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HATEOAS, an abbreviation for Hypermedia as the Engine of Application State, is a constraint of the REST application architecture that distinguishes it from most other network application architectures. The principle is that a client interacts with a network application entirely through hypermedia provided dynamically by application servers. A REST client needs no prior knowledge about how to interact with any particular application or server beyond a generic understanding of hypermedia. By contrast, in a service-oriented architecture (SOA), clients and servers interact through a fixed interface shared through documentation or an interface description language (IDL).

The HATEOAS constraint decouples client and server in a way that allows the server functionality to evolve independently.


A REST client enters a REST application through a simple fixed URL. All future actions the client may take are discovered within resource representations returned from the server. The media types used for these representations, and the link relations they may contain, are standardized. The client transitions through application states by selecting from the links within a representation or by manipulating the representation in other ways afforded by its media type. In this way, RESTful interaction is driven by hypermedia, rather than out-of-band information.[1]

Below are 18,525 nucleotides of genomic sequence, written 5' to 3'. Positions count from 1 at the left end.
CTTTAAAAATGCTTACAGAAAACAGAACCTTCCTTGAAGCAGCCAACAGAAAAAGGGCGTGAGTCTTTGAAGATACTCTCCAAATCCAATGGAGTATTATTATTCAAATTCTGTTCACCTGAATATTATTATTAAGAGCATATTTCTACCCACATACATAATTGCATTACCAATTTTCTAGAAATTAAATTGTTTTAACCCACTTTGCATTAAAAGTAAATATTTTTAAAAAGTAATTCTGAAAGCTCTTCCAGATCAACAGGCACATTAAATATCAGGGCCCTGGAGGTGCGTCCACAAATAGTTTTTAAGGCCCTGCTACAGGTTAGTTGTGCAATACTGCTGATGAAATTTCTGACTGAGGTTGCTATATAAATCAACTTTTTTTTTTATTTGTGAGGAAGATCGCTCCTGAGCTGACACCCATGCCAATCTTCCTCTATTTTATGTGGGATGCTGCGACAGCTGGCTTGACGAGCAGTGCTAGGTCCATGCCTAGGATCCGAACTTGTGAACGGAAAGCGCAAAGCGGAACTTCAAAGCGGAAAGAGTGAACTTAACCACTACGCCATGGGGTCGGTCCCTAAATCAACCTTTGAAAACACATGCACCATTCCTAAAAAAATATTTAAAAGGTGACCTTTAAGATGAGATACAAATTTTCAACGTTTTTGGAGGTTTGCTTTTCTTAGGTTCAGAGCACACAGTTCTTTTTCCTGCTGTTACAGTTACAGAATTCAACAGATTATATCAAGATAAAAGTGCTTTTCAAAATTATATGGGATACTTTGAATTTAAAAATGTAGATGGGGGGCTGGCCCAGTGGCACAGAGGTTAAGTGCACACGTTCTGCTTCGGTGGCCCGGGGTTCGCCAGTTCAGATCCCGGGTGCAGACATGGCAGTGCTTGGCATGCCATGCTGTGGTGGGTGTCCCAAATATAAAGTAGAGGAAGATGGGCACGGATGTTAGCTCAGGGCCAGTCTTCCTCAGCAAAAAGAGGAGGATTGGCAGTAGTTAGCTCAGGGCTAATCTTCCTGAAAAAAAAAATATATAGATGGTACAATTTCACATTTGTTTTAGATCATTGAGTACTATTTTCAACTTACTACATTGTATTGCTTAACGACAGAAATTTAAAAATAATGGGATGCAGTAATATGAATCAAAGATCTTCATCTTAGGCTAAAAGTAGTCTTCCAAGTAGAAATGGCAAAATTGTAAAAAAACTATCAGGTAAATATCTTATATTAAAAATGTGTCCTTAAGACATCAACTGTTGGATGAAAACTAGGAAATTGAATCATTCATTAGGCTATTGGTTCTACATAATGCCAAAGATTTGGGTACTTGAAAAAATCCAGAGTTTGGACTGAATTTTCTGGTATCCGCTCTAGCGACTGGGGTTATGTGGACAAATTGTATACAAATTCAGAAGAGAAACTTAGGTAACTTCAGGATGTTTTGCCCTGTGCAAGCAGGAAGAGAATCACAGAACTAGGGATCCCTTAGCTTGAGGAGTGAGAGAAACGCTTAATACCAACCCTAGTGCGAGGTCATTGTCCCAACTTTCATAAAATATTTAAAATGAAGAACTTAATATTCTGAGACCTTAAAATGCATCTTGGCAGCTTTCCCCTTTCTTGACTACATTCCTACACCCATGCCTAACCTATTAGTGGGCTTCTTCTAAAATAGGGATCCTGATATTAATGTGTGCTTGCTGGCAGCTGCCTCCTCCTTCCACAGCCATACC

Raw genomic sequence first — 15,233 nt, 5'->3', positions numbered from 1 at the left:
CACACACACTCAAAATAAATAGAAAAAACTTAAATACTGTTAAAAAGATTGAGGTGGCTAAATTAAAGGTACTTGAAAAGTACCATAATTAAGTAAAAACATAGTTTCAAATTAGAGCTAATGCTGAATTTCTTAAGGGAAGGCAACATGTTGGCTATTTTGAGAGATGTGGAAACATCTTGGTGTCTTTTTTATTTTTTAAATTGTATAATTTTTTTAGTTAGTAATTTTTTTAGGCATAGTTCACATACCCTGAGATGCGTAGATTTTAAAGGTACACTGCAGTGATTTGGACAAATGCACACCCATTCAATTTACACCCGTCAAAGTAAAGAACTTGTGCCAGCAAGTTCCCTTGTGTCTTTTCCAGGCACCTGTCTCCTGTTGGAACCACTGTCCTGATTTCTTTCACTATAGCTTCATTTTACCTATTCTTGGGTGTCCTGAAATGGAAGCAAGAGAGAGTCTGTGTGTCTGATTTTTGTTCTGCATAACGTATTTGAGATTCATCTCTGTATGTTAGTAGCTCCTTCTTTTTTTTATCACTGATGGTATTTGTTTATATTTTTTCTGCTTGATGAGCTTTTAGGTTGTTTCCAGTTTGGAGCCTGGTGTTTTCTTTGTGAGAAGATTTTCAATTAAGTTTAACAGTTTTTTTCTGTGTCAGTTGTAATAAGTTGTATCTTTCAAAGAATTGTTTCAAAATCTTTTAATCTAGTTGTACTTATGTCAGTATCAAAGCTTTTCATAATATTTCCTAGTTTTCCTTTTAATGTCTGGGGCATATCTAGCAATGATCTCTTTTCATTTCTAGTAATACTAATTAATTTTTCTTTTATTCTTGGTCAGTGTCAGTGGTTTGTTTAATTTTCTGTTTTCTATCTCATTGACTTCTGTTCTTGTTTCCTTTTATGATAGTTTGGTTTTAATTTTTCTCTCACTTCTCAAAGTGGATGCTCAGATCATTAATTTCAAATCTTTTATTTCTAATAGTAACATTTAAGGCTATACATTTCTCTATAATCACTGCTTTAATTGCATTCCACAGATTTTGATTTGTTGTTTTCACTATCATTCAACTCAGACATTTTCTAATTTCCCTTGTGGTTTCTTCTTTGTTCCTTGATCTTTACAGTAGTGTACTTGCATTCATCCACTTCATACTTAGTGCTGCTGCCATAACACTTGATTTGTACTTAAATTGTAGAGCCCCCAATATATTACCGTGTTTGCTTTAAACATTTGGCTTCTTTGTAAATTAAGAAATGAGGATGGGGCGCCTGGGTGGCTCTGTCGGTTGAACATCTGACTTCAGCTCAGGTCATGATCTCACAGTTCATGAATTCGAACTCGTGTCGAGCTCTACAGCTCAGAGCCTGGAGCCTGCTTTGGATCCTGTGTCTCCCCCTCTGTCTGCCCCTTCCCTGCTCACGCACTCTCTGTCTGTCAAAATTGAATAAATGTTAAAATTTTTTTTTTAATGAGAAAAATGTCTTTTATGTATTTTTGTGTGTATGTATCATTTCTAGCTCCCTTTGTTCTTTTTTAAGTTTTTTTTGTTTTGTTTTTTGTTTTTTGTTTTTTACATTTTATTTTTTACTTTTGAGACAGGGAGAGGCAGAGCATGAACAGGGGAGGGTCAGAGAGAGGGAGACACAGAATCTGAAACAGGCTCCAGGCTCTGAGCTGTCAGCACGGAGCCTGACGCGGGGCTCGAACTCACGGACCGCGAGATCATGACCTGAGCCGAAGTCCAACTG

For example [2] here is a GET request to fetch an Account resource, requesting details in an XML representation:

     GET /account/12345 HTTP/1.1     Host: somebank.org     Accept: application/xml     ... 

Here is the response:

     HTTP/1.1 200 OK     Content-Type: application/xml     Content-Length: ...       <?xml version="1.0"?>     <account>        <account_number>12345</account_number>        <balance currency="usd">100.00</balance>        <link rel="deposit" href="/account/12345/deposit" />        <link rel="withdraw" href="/account/12345/withdraw" />         <link rel="transfer" href="/account/12345/transfer" />        <link rel="close" href="/account/12345/close" />      </account> 

Note the response contains 4 possible follow-up links - to make a deposit, a withdrawal, a transfer or to close the account.

Some time later the account information is retrieved again, but now the account is overdrawn:

     HTTP/1.1 200 OK     Content-Type: application/xml     Content-Length: ...       <?xml version="1.0"?>     <account>         <account_number>12345</account_number>         <balance currency="usd">-25.00</balance>         <link rel="deposit" href="/account/12345/deposit" />     </account> 

Now only one link is available: to deposit more money. In its current state, the other links are not available. Hence the term Engine of Application State. What actions are possible vary as the state of the resource varies.

A client does not need to understand every media type and communication mechanism offered by the server. The ability to understand new media types can be acquired at run-time through "code-on-demand" provided to the client by the server.[3]


The HATEOAS constraint is an essential part of the "uniform interface" feature of REST, as defined in Roy Fielding's doctoral dissertation.[3] Fielding has further described the concept on his blog.[1]

The purpose of some of the strictness of this and other REST constraints, Fielding explains, is "software design on the scale of decades: every detail is intended to promote software longevity and independent evolution. Many of the constraints are directly opposed to short-term efficiency. Unfortunately, people are fairly good at short-term design, and usually awful at long-term design".[1]



[2] Jersey and HATEOAS